Dr. Thomas McInroy is the superintendent of schools for the Bellwood-Antis School District. McInroy is no stranger to public education, both as a classroom teacher and a school administrator in several districts over his lifelong career. Wednesday morning, McInroy sat down and provided a very candid discussion on his own personal views of some of the main issues facing public education today.
The first thing that was discussed was that there is an appropriate time and a place for funding. “We just received a grant as well as other schools in the area for $25,000 that we applied to having additional cameras installed to increase the safety of our students,” McInroy said.
“You never look a gift horse in the mouth, but I am not in favor of school safety and security funding being contingent upon getting those funds through grants. First of all, grants are extremely time consuming and difficult to write. In today’s smaller and rural schools there are not professional grant writers on staff. Nor is there the time available for someone in the district to write these grants as that would detract greatly from their primary objectives of educating our children. I am in favor of having this money budgeted and provided to schools and not through the grant process. In the past, the politicians have said that they need to have accountability. The school districts conduct audits every year and the state comes in every four years and conducts a detailed audit. That should provide the politicians the needed accountability,” McInroy said.
BASD has applied for a grant in the amount of $628,000 to the Pennsylvania Commission on Crime and Delinquency. According to McInroy, “This grant attempt is to secure the needed funds to get the door locks of all of the buildings updated. This is an extremely important part of the safety of our children in the schools. The amount of time, work, and paperwork involved in the application process is amazing. It seems that some of the politicians want to make the process more difficult while there are some some who want to cooperate. Let us say if there is a catastrophic incident at the school where a child is badly hurt or worse. Are we to go the the parent and say, ‘if we had better grant writers available this may have been prevented’? The manner in which this is being done currently, in my opinion, is pure politics and to make a point.”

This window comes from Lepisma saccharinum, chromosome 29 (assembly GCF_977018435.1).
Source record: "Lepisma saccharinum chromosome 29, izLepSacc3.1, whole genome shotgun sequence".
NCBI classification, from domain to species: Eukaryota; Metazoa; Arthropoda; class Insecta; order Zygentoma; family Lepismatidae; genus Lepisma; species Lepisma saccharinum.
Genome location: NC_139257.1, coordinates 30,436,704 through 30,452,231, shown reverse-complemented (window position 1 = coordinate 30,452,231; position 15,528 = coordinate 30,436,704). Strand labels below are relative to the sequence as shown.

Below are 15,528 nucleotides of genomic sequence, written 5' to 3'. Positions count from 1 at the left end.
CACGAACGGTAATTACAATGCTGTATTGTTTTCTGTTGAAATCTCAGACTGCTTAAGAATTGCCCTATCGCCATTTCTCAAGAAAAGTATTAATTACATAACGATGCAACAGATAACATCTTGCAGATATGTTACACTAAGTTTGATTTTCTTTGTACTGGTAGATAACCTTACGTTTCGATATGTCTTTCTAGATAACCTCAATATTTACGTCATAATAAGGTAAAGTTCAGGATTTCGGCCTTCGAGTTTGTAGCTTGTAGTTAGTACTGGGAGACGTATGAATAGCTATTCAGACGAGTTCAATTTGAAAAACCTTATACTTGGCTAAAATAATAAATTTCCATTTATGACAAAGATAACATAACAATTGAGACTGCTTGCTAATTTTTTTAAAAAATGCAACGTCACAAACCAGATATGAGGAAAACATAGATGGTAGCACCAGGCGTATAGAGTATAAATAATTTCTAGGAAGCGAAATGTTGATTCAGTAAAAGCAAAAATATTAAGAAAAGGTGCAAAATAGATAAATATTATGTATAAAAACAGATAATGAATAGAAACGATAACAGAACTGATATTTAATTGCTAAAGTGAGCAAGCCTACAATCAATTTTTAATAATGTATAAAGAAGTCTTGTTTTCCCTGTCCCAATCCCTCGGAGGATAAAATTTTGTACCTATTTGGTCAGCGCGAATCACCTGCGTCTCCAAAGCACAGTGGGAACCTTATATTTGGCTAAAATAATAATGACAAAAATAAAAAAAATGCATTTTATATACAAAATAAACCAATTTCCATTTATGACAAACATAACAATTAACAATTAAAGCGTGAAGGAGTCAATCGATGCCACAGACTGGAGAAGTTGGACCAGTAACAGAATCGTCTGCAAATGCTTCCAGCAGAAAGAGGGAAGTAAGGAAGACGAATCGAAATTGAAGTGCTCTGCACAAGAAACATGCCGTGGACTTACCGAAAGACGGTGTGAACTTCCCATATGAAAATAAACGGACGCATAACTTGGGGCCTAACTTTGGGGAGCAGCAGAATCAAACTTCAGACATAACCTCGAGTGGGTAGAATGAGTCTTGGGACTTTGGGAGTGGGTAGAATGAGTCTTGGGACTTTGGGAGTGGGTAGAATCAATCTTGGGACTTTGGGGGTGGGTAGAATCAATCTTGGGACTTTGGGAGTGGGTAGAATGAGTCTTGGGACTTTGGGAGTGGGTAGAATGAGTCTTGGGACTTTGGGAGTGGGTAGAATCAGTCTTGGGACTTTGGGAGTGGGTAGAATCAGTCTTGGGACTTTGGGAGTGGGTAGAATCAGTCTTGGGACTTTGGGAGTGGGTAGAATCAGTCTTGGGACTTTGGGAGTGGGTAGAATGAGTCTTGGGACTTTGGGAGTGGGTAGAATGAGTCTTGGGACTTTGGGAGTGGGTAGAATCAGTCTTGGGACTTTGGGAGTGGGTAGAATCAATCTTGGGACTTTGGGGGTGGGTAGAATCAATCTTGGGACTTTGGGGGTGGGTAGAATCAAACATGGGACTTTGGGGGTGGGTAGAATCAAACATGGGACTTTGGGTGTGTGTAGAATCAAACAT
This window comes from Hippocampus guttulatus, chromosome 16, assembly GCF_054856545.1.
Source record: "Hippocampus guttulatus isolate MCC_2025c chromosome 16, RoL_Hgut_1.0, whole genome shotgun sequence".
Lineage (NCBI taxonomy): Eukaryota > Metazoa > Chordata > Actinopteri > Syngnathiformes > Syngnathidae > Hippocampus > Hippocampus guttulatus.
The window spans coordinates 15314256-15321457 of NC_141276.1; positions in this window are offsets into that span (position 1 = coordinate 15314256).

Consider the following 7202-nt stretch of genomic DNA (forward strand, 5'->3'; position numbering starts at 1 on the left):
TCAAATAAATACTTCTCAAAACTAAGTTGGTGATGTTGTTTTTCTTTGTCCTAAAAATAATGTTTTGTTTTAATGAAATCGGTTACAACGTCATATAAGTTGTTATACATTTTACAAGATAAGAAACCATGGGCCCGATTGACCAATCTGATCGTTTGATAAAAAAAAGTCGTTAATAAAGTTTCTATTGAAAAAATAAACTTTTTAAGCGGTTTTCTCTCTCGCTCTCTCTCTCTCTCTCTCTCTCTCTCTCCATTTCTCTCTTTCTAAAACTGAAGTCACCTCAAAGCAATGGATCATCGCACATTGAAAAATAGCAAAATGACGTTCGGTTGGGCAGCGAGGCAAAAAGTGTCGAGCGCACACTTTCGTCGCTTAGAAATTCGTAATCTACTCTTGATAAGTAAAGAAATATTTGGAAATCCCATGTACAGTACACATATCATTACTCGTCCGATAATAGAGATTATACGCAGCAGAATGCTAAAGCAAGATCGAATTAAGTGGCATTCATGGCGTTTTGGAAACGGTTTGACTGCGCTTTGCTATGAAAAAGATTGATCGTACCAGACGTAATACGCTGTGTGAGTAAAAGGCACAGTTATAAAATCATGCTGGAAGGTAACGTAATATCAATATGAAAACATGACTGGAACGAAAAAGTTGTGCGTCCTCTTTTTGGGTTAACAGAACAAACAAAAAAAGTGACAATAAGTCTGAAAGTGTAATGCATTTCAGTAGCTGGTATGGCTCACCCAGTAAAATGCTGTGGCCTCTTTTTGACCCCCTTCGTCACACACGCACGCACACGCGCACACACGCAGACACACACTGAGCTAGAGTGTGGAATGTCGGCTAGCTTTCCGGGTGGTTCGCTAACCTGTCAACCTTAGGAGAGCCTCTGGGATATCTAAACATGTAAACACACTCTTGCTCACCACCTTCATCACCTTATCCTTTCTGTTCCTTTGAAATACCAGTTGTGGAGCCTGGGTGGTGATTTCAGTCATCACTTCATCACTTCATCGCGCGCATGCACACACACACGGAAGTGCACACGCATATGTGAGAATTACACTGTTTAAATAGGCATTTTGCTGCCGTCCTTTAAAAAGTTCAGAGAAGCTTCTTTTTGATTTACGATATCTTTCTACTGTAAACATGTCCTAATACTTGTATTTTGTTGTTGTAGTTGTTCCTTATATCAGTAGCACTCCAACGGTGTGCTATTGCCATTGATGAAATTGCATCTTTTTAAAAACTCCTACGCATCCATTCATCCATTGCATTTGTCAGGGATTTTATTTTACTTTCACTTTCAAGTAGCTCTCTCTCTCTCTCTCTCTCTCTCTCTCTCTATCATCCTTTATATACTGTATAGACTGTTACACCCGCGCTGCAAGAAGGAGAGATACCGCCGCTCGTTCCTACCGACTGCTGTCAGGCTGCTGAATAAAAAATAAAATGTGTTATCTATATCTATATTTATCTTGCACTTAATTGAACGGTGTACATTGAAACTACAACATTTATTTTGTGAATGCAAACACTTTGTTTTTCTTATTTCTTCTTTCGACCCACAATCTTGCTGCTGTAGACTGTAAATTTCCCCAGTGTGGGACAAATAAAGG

In another area, McInroy pointed out the importance of addressing the mental health issues of parents and children.
“Coping skills of many parents and children of today really need a great deal of work. Today it appears that the lack of coping skills are the primary issues around the actions that have taken place throughout the country, causing such devastation and heartbreaks. The vast majority of parents are very supportive as well as some politicians,” McInroy added.
When it comes to education, McInroy also had some thoughts to share. “Costs today seem to have become everything. To many politicians today, money is power. In many areas, schools have become factories due to costs. The consolidation of schools is a perfect example as the smaller effective schools with more time for individual educational support are disappearing as more and more consolidation of school districts are happening,” McInroy shared.
“School funding has become so complicated it is amazing. We need to come up with a formulary that is fair and equitable. We as educators need to come up with the needs and then go and have the politicians listen to the experts in the field of education. We must educate them to exactly what the needs are. Just because someone wins an election, it does not make them an expert in the field of education,” McInroy stated.
In summation McInroy said, “There must be changes made so we can help make our students safer, and those changes are not in wasting money. We must want to get serious as a society and take a look at what we have done to ourselves. It will be tough to get society safer without some change. A good starting point to accomplish this would be to put our children first and teaching them right from wrong.”